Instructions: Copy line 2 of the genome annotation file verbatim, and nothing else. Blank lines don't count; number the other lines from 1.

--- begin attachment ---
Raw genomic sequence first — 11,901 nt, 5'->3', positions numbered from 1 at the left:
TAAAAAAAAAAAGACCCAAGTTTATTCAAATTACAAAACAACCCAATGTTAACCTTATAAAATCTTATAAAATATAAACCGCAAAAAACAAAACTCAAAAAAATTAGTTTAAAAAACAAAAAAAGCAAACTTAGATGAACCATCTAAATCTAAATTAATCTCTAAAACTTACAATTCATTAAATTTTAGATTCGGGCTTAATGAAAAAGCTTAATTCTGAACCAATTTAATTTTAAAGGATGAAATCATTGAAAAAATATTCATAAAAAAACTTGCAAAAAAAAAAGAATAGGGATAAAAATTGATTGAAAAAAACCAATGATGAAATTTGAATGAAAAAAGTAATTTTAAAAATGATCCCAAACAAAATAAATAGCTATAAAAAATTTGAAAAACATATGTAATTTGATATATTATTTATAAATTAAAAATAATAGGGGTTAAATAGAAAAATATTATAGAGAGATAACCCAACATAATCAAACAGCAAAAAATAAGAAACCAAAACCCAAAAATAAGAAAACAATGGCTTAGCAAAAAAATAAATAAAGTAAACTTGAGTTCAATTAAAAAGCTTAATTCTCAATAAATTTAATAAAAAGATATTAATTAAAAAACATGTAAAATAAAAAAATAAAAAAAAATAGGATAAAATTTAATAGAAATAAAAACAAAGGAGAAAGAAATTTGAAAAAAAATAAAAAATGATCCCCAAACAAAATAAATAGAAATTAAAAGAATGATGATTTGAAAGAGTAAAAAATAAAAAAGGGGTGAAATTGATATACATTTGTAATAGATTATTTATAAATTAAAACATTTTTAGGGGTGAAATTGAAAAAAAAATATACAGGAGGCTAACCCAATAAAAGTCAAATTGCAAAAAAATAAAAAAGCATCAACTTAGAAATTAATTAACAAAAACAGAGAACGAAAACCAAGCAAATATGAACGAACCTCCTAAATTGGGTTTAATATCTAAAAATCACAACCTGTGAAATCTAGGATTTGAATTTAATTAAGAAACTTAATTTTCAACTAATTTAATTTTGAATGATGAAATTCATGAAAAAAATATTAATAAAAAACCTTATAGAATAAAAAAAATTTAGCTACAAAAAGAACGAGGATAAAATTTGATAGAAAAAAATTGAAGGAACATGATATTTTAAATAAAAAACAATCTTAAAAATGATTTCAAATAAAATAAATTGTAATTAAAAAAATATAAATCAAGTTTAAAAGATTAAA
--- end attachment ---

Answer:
TAAAAAAAAAAAGACCCAAGTTTATTCAAATTACAAAACAACCCAATGTTAACCTTATAAAATCTTATAAAATATAAACCGCAAAAAACAAAACTCAAAAAAATTAGTTTAAAAAACAAAAAAAGCAAACTTAGATGAACCATCTAAATCTAAATTAATCTCTAAAACTTACAATTCATTAAATTTTAGATTCGGGCTTAATGAAAAAGCTTAATTCTGAACCAATTTAATTTTAAAGGATGAAATCATTGAAAAAATATTCATAAAAAAACTTGCAAAAAAAAAAGAATAGGGATAAAAATTGATTGAAAAAAACCAATGATGAAATTTGAATGAAAAAAGTAATTTTAAAAATGATCCCAAACAAAATAAATAGCTATAAAAAATTTGAAAAACATATGTAATTTGATATATTATTTATAAATTAAAAATAATAGGGGTTAAATAGAAAAATATTATAGAGAGATAACCCAACATAATCAAACAGCAAAAAATAAGAAACCAAAACCCAAAAATAAGAAAACAATGGCTTAGCAAAAAAATAAATAAAGTAAACTTGAGTTCAATTAAAAAGCTTAATTCTCAATAAATTTAATAAAAAGATATTAATTAAAAAACATGTAAAATAAAAAAATAAAAAAAAATAGGATAAAATTTAATAGAAATAAAAACAAAGGAGAAAGAAATTTGAAAAAAAATAAAAAATGATCCCCAAACAAAATAAATAGAAATTAAAAGAATGATGATTTGAAAGAGTAAAAAATAAAAAAGGGGTGAAATTGATATACATTTGTAATAGATTATTTATAAATTAAAACATTTTTAGGGGTGAAATTGAAAAAAAAATATACAGGAGGCTAACCCAATAAAAGTCAAATTGCAAAAAAATAAAAAAGCATCAACTTAGAAATTAATTAACAAAAACAGAGAACGAAAACCAAGCAAATATGAACGAACCTCCTAAATTGGGTTTAATATCTAAAAATCACAACCTGTGAAATCTAGGATTTGAATTTAATTAAGAAACTTAATTTTCAACTAATTTAATTTTGAATGATGAAATTCATGAAAAAAATATTAATAAAAAACCTTATAGAATAAAAAAAATTTAGCTACAAAAAGAACGAGGATAAAATTTGATAGAAAAAAATTGAAGGAACATGATATTTTAAATAAAAAACAATCTTAAAAATGATTTCAAATAAAATAAATTGTAATTAAAAAAATATAAATCAAGTTTAAAAGATTAAA